NOTHING • by Matthias R. Gollackner

Trudging in through the doorway, he stood in his living room with mail in hand. He slumped into his easy chair, letting out a sigh of relief. This was the one truly blissful part of his day. He reached for the TV remote on the table beside his chair. Turning on the TV, he expected the news. What he got was static. He tried flipping through a few channels without luck. Each station was filled with the fuzzy gray screen and constant white noise. “Wonderful,” he thought sarcastically.

Accepting defeat from the TV, he turned his attention to the mail. A single letter and the newspaper. He decided to open the letter first. It was a plain white envelope, with his name and address written on the front. Opening the letter, he pulled out three sheets of paper. “It’s not the news, but it’ll do,” he thought as he unfolded the papers. The first page was blank. He turned the front page around, held it up to the light, but to no avail. He quickly realized the other two were the same. “What the hell?” he whispered. He picked up the envelope he had dropped on his lap, looking for a return address. There was none, however. More strangely, there was no writing on the front.

“I need to get more sleep,” he groaned, rubbing his eyes. He looked at the envelope again, but still there was nothing written on either side. He was sure the envelope hadn’t been blank before. He crumpled up the envelope and the contents it once held and tossed them aside. He picked up his newspaper.

It was while looking at this newspaper that the empty, sinking feeling made itself apparent in his stomach. The newspaper was blank.

Frantically he flipped through the pages. It didn’t make any sense; how could there be no writing in the newspaper? The letter was strange, but the newspaper? He was sure that there had been writing on it when he grabbed it. He looked back at the TV, noting that the gray static was still the only picture.

Slowly, he stood up from his chair. “What in the name of God…” he murmured. He walked slowly from his living room to the kitchen. He opened a cupboard and pulled out a box of cereal… what should have been a box of cereal. It was a plain cardboard box: no writing, no pictures, no colour. It was a dull gray, like he was looking at it in some sort of old black-and-white movie. Looking up from the box, he realized that everything in his kitchen had quickly gone the same way. Little things that used to contain print — like the on/off switch on his coffee maker — were now wordless, the colour from his dark green walls had become a dull shade of gray. He looked quickly to his hands, and saw that the colour had faded from them as well. He didn’t know what was happening. Had he lost his mind? Only one way to find out, he decided, and he moved towards the phone in the living room.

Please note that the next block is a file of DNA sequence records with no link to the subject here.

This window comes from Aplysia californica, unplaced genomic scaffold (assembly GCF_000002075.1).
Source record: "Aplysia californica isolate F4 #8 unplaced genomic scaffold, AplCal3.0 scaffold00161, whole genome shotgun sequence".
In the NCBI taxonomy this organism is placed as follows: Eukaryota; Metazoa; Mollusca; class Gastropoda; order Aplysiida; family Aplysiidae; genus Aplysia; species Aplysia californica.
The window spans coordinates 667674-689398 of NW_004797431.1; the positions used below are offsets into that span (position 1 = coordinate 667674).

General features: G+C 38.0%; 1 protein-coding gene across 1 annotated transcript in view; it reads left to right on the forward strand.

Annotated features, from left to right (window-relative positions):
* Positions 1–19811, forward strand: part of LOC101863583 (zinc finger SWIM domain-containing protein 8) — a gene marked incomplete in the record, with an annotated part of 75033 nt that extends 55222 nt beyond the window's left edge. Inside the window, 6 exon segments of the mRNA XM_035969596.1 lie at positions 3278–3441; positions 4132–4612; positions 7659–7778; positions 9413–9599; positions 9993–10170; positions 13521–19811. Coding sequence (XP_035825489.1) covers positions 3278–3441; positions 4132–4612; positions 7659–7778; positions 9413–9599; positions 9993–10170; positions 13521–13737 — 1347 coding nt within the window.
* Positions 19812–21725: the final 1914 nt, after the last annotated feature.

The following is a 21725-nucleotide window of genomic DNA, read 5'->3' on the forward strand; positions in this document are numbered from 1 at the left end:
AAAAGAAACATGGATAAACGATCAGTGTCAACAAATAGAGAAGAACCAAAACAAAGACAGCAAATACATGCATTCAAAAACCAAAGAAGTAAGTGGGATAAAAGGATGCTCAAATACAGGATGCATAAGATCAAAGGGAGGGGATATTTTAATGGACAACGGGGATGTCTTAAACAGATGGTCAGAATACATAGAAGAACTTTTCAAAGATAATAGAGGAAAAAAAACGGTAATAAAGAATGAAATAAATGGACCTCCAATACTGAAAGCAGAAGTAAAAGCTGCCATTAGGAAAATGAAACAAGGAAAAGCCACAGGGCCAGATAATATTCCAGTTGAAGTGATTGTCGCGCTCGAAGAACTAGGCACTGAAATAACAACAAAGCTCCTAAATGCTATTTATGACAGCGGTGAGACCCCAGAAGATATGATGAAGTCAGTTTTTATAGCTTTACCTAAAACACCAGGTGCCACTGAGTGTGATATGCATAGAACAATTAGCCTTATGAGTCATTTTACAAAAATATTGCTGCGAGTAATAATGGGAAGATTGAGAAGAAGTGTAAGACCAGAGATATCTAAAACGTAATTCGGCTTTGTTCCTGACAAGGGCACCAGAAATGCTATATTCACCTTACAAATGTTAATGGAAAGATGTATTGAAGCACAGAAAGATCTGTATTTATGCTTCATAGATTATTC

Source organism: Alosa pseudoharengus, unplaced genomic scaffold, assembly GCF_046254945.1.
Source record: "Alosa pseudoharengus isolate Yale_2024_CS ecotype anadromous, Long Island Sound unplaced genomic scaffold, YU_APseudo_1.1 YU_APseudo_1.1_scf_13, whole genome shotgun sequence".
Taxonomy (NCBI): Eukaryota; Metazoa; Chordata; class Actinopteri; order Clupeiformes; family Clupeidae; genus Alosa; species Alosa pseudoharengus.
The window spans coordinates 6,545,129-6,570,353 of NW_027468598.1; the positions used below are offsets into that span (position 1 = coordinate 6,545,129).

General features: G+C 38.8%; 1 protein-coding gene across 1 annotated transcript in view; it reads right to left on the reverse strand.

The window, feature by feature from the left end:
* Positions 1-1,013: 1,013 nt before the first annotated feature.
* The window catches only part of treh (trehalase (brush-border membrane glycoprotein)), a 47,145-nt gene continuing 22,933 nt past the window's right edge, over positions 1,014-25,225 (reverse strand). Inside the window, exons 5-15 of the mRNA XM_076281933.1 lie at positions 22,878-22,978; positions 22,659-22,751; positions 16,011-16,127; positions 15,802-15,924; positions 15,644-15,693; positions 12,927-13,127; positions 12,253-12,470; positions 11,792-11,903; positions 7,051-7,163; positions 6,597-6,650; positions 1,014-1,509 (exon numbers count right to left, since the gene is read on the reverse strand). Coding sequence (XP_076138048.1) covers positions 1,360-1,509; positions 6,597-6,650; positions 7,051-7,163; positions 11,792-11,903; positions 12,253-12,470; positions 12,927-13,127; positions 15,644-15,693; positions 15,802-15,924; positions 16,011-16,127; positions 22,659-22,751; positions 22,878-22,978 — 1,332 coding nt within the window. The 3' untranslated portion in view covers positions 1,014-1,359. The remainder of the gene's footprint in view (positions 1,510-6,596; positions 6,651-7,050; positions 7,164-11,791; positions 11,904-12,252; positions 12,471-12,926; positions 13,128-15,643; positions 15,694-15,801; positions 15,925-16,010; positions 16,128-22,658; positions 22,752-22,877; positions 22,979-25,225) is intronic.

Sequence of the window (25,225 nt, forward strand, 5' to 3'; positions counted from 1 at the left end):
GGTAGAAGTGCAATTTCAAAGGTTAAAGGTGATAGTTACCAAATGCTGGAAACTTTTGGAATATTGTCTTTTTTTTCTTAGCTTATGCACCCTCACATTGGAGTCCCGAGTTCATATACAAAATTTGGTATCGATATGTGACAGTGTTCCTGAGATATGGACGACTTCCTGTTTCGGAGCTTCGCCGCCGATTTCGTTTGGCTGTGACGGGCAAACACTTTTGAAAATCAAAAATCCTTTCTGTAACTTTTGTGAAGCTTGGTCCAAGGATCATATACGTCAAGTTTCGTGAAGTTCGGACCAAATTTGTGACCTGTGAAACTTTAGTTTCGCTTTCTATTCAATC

He picked up the phone and hurriedly dialed his neighbor’s number. There was no ringing. He pressed his ear hard against the receiver; still nothing. “What’s going on,” he asked; but no sound escaped his lips. He looked toward the TV. It was still showing a fuzzy screen, but the noise had stopped. Panic had finally set in, he realized as he screamed, trying so desperately to make a noise. He could feel himself straining; his throat becoming raw from the effort, but no sound was present. Had he gone deaf, he wondered. Colour blind, unable to pick out font?

He stood staring at the TV for a minute while his heart raced and his stomach sank. He was desperately trying to understand what was happening. He walked to the front door. If he couldn’t phone his neighbor, he could walk over.

Opening the door, he stepped out onto his doorstep and looked out over a void of nothing. Simply nothingness. There was his doorstep, and beyond it, a black void. His entire neighborhood seemed to have been engulfed. In a daze, he turned to walk back into his house but was terror-stricken to find it, too, was gone. The only thing he could see apart from himself and the doorstep was the TV, emitting its soft, gray glow. Like a moth to a light bulb, the man walked towards the dim light. He turned only once to see that the doorstep too, had vanished. It was only him and the television.

Kneeling down in front of the only other thing in this universe, he looked into the static. For a minute he thought he saw something. The more he stared, the more he could see. Unsure of how long he had spent, he slowly realized he was looking at himself. Only he was asleep in his easy chair, mail in one hand, TV remote in the other. “Of course!” he cried, hope swelling up inside of him. “I’m just asleep! I just need to wake up!”

He continued to stare at the image, trying to will himself to wake up. He saw himself stir in the chair. This is it, he thought. Then he saw himself sit up. He watched as his alternate self looked at the TV, and walked over to it. He watched this static-composed image of himself kneel and look into the TV, as though he was now looking into a distorted mirror. Then, he heard a sound, the first sound in a very long time. This sound made him nauseous; made his stomach sink. He could hear the image in the static laughing.

He then watched, heart frantically beating against his chest as the image lifted its hand to the off switch on the television and pushed, turning off the TV set, and leaving the man engulfed in blackness.

Matthias R. Gollackner is a student studying English at the University of Toronto. His fiction often takes on a life of its own, branching from the mundane to the fantastical. He writes whenever he can, providing of course that he can wrestle his computer chair away from his over-sized cats.

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